It began under the command of Lt. Col. Robert T. Frederick, and the men were rigorously trained in stealth tactics, hand-to-hand combat, explosives, parachuting, amphibious warfare, mountain warfare and as ski troops. The insignia is a red spearhead with the words “USA” written horizontally and “CANADA” presented vertically, and can be seen on the left shoulder of Aldo Raine.

Tarantino certainly did his homework.

Le Corbeau evades censorship

Shosanna Dreyfus, portrayed by Mélanie Laurent, is a Jewish cinema owner and projectionist whose family was hiding in the LaPadite house at the beginning of Inglourious Basterds. She was the only one to survive and made it her mission to bring an end to the war. At her theater, the film, Nation’s Pride, is played, much to her reluctance.

The second marquee, however, was the 1943 film, Le Corbeau, a very real movie with hidden anti-German messages. The censors missed this, and the film was allowed to play. In real life, the movie was pulled upon the Germans realizing its messages, but not before it saw box office success in France.

Sedgley OSS .38

Sedgley OSS .38 glove pistol on display
Sedgley OSS .38 glove pistol. (Photo Credit: Joyofmuseums / Wikimedia Commons CC BY-SA 4.0)

In the film, two American soldiers kill two German guards by punching them while wearing gloves with pistols mounted to them. They look like something out of a movie (pun intended), but were actual weapons manufactured by RF Sedgley for the US Navy. They weren’t very popular, and only a small quantity were manufactured, somewhere between 50 and 200. While there is no recorded use of them in combat, they look really cool both on and off the big screen.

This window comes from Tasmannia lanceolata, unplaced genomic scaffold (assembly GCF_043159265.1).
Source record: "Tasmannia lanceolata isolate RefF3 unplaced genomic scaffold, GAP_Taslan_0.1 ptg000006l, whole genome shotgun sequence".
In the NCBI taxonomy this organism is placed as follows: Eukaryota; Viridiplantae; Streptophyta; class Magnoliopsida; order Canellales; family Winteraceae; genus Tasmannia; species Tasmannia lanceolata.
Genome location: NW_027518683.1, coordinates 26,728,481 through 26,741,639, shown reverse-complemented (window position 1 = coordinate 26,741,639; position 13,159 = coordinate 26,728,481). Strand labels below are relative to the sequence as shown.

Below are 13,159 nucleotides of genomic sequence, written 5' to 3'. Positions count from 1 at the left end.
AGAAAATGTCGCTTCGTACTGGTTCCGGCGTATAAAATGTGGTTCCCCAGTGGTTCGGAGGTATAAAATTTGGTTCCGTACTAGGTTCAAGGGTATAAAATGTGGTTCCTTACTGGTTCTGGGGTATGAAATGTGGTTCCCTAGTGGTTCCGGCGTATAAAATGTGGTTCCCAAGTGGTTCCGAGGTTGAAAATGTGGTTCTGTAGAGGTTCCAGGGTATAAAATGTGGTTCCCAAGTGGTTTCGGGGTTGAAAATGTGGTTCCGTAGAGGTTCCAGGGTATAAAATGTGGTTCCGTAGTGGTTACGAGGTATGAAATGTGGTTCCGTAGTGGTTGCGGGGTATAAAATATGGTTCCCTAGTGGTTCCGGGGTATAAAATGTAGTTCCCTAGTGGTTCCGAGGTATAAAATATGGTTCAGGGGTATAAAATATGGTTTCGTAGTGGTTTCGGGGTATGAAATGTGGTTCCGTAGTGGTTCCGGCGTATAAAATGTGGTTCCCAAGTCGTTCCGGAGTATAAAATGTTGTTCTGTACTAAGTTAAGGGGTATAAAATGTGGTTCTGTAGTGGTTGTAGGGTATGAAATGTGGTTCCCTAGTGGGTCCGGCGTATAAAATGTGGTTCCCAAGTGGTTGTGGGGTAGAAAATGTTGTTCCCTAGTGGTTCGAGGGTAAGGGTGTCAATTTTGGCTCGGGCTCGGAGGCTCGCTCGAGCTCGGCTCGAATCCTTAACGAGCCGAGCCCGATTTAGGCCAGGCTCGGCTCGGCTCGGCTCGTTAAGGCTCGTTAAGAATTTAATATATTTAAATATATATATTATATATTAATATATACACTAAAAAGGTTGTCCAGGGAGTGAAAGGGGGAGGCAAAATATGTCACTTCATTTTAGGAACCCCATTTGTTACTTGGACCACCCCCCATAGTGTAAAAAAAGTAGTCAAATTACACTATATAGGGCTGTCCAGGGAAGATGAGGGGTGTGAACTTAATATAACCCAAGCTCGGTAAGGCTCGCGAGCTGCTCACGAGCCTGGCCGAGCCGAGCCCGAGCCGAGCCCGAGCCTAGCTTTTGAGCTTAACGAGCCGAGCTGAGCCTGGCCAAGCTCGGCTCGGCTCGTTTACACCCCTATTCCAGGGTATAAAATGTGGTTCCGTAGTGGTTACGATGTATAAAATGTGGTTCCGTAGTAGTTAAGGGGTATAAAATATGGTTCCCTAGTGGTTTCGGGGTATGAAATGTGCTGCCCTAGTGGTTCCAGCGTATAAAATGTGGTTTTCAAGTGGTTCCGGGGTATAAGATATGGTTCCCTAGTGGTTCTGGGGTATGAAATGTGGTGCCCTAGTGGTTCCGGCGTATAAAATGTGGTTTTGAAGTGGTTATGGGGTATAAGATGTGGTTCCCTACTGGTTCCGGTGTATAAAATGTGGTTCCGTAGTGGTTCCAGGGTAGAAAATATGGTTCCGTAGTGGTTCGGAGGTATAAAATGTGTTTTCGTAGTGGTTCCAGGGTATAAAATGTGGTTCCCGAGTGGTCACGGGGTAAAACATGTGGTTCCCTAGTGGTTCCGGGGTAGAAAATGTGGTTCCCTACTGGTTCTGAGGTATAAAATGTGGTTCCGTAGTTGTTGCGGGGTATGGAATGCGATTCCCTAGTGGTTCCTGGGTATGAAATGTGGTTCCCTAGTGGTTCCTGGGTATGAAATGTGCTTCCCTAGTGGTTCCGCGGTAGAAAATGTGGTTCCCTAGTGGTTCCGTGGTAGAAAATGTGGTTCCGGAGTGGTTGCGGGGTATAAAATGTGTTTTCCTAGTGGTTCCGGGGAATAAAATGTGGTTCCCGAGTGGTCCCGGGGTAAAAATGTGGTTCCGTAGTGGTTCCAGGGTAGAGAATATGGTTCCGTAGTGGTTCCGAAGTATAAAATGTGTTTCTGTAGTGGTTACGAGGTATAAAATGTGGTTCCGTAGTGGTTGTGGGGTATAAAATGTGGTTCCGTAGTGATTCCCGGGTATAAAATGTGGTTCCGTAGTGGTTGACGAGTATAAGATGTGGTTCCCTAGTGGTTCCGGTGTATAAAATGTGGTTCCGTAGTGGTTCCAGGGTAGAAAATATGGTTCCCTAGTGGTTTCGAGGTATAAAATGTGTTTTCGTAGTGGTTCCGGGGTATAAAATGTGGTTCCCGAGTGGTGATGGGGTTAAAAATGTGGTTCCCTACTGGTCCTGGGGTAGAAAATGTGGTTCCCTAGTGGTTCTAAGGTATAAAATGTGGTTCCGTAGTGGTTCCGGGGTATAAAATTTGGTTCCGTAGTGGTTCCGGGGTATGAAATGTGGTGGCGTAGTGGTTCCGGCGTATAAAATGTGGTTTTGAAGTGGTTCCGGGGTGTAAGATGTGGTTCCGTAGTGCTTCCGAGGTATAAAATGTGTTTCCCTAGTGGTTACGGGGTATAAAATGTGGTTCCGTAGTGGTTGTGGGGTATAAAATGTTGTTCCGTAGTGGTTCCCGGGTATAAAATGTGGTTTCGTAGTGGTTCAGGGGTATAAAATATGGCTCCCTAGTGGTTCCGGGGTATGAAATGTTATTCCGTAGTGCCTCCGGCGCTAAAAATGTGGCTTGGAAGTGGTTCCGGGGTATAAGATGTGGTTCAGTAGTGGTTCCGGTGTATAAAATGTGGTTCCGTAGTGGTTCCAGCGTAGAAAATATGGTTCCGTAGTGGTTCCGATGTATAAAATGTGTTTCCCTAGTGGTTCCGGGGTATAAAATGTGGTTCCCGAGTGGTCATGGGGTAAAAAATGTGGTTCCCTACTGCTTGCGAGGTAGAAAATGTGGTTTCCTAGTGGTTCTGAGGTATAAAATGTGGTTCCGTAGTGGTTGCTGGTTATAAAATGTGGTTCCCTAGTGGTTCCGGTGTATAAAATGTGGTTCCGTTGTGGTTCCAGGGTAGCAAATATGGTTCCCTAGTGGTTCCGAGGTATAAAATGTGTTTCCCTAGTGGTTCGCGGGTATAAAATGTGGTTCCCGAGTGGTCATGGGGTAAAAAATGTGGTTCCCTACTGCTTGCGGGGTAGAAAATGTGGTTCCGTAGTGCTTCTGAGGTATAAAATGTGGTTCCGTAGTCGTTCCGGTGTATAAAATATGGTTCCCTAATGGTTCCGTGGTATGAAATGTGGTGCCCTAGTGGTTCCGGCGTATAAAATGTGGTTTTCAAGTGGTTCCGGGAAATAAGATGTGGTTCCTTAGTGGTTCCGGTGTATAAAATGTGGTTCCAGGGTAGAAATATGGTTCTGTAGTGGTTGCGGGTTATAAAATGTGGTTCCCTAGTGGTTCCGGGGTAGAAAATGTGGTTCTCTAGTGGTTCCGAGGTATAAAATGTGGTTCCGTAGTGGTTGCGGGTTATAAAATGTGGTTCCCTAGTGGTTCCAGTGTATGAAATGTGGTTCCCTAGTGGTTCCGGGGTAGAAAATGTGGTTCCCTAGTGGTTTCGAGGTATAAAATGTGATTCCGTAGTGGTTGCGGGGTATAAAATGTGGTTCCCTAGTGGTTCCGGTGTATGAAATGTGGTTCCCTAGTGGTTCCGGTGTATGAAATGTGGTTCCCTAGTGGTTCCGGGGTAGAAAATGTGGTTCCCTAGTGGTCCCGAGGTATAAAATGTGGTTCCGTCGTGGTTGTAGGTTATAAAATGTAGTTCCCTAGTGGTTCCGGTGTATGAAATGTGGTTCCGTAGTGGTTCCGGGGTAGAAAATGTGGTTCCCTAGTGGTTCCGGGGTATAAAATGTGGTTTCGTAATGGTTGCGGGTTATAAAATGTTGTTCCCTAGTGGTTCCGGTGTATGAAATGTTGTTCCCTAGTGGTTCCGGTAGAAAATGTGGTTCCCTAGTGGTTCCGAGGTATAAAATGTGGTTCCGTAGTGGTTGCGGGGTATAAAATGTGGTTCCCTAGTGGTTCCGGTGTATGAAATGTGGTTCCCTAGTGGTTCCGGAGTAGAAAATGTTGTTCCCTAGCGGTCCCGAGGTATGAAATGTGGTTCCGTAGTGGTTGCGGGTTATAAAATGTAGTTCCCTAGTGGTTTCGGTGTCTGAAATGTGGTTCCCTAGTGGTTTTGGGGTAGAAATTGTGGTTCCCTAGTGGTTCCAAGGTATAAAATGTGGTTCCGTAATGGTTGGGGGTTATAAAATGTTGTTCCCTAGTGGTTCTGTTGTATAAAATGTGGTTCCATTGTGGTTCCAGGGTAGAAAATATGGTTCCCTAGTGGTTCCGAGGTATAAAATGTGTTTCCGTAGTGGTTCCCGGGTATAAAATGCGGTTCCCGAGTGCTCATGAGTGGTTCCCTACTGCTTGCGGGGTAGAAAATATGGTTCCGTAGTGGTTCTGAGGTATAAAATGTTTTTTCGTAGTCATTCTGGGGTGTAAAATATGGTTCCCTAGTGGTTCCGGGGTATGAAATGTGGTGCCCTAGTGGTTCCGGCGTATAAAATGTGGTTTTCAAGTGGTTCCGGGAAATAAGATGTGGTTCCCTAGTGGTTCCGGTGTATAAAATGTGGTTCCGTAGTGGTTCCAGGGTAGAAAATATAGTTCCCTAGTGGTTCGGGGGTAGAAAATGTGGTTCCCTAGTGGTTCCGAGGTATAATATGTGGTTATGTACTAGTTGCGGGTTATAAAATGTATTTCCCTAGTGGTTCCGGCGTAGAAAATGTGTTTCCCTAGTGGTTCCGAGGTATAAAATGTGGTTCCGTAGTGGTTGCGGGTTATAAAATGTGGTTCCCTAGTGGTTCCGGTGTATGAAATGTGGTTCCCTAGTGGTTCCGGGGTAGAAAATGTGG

The weapon is a “single-shot .38 S&W barrel mounted alongside a plunger, which extends beyond the muzzle of the barrel. The whole thing is riveted onto a heavy leather glove. When the wearer makes a fist, the plunger and muzzle are left slightly in front of the knuckles. Upon punching something or someone, the plunger is depressed, which fires the cartridge.”

Scalping training – the best three win!

Scene from 'Inglourious Basterds'
Photo Credit: The Weinstein Company / MovieStillsDB

One thing Aldo Raine expects of his “Basterds” was they each present him with 100 scalps from 100 German soldiers. Naturally, the act was a very prominent part of the film. To make it realistic, Tarantino had the actors go through “scalp training.” He even offered them a reward for perfecting the technique – the three best scalpers would be given closeups during the film. Considering it was the highest grossing Tarantino film from 2009-12, having a closeup was definitely a valuable reward.

More from us: The Seven Most Heartbreaking Deaths in Military Movies

The technique was not necessarily accurate and looked more like someone peeling a potato than scalping a human. However, given it was shown in a movie, it certainly accomplished the gruesome procedure that was being displayed.